Oh, Canada!

Back from a too short vacation. Now that Habiba is feeling better, we made a lovely trip out to Toronto (T’ronna, for you Canucks) to visit her brother, sister-in-law, and nephew (who she has been missing desperately). Plus, I got to catch up with an old friend from my days in grad school in C’ville.

It has been 20+ years since I’ve been to Toronto, and I’ve since acquired a dislike for big, noisy cities. So, it being Canada’s largest, I didn’t really think that I’d like it all that much, as a city. But it is so damn low key. And the public transportation is so fantastic you hardly need a map and you definitely don’t need to keep track of bus schedules. You can get just about anywhere you want, at just about any reasonable time. And it was green! And the sun doesn’t make you feel like you are an ant under a focusing lens. And, oh my god, I had forgotten just how casually multicultural the place is. I can’t even count how many languages I overheard this past week. I road next to a women on the subway reading some Danielle “Steelova” pulp in a cyrillic-based language. (For those of you who haven’t been to our fair city of Boulder, it’s … er … fair, as in skinned. We are a pretty educated and friendly bunch. So, it’s not like we are running anyone out of town. But if you see, say, an African American on the streets or bike paths, it’s really more like a rare bird siting than it is part of the local color.)

I had really come to believe that to be in a hip, diverse environment, I would have to put up with the chaos of an LA, the unfriendliness of a Paris, the grit of a NYC, or the cost of living of a London. But not so. Right now, my theory is that Toronto has avoided these fates simply because it is really a collection of small neighborhoods which each have pretty much everything you need for daily living. So, no need for megamarts and megacrowds and megacommutes.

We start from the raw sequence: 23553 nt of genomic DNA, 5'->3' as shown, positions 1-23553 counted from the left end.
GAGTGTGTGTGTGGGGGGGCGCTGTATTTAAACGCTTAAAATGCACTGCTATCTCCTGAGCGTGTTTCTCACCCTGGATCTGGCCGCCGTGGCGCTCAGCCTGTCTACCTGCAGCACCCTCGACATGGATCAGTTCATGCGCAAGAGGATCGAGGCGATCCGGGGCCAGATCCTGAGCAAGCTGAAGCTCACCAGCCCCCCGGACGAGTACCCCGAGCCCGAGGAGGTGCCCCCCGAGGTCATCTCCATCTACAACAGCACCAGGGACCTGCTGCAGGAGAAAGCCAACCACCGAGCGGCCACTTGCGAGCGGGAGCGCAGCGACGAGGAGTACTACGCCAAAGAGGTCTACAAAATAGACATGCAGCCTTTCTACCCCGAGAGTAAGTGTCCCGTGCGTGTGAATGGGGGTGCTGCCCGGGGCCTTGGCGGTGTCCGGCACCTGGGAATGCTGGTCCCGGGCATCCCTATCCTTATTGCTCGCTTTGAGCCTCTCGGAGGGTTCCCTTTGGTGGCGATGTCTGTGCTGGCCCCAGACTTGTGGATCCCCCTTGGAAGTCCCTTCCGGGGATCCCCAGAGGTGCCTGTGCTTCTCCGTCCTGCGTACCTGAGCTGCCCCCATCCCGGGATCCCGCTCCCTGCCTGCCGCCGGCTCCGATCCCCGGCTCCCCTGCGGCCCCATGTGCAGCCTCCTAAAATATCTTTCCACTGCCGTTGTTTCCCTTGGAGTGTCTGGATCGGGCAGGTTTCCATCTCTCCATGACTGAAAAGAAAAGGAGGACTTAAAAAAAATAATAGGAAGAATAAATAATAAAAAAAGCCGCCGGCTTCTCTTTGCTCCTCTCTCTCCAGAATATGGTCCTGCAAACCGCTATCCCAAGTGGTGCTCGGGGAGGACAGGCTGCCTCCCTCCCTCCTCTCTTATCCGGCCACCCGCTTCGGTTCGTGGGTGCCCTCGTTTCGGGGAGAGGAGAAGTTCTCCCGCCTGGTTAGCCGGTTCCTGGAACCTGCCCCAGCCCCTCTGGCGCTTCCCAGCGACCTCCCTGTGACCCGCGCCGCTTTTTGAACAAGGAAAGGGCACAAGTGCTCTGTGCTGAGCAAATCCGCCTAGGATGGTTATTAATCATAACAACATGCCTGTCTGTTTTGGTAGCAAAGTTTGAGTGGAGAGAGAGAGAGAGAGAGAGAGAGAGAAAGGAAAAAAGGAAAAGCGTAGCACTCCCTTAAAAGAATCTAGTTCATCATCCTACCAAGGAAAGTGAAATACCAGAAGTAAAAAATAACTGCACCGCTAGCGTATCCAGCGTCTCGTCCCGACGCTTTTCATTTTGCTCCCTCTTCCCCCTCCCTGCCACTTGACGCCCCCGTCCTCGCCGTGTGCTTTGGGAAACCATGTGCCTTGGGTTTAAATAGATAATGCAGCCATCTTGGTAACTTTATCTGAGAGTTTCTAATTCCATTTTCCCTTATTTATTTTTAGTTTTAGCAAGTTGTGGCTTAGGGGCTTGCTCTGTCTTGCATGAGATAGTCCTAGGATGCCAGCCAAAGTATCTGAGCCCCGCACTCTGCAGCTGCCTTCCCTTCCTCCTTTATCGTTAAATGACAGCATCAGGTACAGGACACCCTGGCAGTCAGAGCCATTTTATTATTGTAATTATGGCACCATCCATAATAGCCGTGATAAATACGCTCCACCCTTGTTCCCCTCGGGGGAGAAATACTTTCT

On the balance, my friend thinks that Toronto’s multiculturism hasn’t been tested–that it remains to be seen, if there is ever any sort of major hate crime, if it can be more than an Amsterdam in which racial tensions and other conflict of differences are kept only to the extent that people stay out of each others’ business. In any case, it was surely a relief for Habiba to simply be in a place that she didn’t feel like she sticks out.

In any case, me thinks maybe we found a place to set our sites on for the future. We still have some other places to visit but we’ll keep it in mind.

In the meantime, I came home to a flat tire (thanks to having driven over a wood screw and then remaining parked for a week), a virus-infected computer, and we both picked up colds on the journey.

But ol’ Mr. Weatherman ain’t gonna rain on my parade. Habiba’s CAT scan results came in and she’s still completely tumor free!


2 thoughts on “Oh, Canada!

  1. Well, flat tires and two kinds of viruses aside, how wonderful!

    I fell in love with Calgary for many of the same reasons… We visited often when I worked in Montana, and it may be the only city that somehow didn’t trip my sensory overload circuits.

  2. Feeling great for you and yours

    I have been wondering what was happening with you and Habiba. I am so glad that everything is better. Getting through all the tangled pathways of medicine is a degree all unto itself. Ron and I hope to meet Habiba soon and are so happy for you. Aunt Dottie

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